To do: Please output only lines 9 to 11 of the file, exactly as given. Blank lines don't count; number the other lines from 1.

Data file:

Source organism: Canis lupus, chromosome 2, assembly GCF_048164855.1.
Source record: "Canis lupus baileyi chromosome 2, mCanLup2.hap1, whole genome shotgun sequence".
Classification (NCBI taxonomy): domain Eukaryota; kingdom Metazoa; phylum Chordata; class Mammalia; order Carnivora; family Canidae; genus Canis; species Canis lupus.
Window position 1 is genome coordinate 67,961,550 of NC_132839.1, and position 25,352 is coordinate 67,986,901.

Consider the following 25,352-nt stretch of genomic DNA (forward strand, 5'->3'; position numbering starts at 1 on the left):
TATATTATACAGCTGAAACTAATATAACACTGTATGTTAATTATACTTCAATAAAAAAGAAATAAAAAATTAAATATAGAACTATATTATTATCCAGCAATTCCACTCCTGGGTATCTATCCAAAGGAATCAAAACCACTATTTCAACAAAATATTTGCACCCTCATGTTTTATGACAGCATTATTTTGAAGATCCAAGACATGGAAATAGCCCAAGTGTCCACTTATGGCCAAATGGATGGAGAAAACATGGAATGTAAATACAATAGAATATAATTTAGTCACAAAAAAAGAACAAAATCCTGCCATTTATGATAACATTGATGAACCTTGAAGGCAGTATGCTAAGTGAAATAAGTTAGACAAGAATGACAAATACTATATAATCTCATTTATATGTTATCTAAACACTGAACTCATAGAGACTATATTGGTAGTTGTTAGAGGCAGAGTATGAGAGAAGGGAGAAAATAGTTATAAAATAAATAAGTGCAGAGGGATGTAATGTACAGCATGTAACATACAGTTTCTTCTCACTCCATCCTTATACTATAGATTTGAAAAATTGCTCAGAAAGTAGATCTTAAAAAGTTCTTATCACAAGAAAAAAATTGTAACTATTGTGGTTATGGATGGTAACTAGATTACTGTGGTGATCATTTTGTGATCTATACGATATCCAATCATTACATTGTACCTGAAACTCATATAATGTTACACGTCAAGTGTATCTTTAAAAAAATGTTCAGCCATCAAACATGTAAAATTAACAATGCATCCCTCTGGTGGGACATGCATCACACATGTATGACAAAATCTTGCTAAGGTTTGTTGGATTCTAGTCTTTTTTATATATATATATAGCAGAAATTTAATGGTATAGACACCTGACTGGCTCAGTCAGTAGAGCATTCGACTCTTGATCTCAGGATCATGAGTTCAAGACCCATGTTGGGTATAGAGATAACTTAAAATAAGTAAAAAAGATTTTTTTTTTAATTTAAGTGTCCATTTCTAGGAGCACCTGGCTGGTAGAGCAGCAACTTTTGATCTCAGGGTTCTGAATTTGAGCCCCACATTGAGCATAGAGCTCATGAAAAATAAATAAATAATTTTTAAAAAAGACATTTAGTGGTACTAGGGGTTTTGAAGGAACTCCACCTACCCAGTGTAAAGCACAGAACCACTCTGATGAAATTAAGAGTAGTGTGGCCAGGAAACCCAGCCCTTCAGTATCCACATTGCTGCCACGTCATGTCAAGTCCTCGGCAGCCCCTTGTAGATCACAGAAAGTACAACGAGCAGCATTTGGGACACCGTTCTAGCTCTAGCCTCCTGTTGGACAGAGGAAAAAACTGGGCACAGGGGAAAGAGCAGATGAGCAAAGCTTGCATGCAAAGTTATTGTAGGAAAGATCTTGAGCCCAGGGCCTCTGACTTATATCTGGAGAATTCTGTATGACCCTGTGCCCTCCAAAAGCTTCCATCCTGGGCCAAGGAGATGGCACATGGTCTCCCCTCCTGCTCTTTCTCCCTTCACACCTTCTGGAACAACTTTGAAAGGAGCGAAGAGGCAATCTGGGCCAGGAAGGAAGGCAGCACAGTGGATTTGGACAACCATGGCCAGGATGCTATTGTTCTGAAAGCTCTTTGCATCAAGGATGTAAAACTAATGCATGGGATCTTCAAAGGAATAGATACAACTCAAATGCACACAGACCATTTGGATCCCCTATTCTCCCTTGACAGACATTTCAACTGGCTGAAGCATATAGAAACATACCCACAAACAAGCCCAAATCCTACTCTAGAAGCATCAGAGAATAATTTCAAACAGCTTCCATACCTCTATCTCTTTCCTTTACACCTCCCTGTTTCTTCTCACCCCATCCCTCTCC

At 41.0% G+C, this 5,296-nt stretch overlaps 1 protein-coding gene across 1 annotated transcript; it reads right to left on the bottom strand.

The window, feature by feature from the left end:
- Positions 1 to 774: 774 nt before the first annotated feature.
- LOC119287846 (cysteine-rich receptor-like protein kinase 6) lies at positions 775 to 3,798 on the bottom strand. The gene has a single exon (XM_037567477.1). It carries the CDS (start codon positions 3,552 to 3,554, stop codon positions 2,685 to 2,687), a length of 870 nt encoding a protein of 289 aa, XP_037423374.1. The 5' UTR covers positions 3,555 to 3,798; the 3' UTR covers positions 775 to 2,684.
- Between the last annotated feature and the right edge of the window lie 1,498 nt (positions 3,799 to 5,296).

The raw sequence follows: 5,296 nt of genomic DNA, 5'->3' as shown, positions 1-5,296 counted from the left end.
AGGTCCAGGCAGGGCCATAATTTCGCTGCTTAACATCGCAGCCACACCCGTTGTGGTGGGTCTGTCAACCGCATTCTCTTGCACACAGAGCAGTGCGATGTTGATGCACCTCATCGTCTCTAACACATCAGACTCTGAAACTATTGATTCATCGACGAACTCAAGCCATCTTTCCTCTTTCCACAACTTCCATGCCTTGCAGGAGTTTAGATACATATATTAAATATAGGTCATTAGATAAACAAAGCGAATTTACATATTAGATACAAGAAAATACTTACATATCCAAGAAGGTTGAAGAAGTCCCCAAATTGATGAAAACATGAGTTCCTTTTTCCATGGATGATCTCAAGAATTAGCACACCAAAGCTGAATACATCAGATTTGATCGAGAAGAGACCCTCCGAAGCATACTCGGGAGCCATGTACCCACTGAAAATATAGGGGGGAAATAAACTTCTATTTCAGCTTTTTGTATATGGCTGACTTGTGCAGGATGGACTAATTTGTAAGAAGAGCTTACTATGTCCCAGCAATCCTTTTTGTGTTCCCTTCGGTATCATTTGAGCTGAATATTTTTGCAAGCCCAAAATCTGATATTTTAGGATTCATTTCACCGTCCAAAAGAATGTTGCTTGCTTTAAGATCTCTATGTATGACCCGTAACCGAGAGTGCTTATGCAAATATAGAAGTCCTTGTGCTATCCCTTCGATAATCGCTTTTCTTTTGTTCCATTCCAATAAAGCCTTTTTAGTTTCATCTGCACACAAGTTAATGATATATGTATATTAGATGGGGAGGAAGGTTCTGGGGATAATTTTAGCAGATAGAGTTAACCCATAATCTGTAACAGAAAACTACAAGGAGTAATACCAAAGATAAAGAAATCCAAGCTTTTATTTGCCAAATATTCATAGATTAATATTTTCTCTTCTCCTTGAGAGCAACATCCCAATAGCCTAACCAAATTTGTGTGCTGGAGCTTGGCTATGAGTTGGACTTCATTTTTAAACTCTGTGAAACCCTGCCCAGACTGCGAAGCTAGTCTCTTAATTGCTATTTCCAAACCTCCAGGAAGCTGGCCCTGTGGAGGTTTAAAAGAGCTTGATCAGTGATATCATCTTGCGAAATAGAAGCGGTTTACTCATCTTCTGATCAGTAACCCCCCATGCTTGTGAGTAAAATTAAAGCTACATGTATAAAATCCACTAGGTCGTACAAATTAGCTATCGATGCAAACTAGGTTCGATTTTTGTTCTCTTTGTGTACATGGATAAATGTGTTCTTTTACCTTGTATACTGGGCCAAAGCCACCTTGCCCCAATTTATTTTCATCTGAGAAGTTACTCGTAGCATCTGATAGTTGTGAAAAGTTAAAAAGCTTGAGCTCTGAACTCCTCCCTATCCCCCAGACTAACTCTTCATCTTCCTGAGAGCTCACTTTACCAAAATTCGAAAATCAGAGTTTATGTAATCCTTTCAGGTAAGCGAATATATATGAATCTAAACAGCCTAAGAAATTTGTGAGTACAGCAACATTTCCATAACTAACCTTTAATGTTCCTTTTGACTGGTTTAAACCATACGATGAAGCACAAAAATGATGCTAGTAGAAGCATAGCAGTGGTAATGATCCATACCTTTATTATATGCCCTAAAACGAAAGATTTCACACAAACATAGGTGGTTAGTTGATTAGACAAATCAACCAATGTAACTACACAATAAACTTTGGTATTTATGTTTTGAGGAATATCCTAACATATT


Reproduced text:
- Positions 1 to 774: 774 nt before the first annotated feature.
- LOC119287846 (cysteine-rich receptor-like protein kinase 6) lies at positions 775 to 3,798 on the bottom strand. The gene has a single exon (XM_037567477.1). It carries the CDS (start codon positions 3,552 to 3,554, stop codon positions 2,685 to 2,687), a length of 870 nt encoding a protein of 289 aa, XP_037423374.1. The 5' UTR covers positions 3,555 to 3,798; the 3' UTR covers positions 775 to 2,684.
- Between the last annotated feature and the right edge of the window lie 1,498 nt (positions 3,799 to 5,296).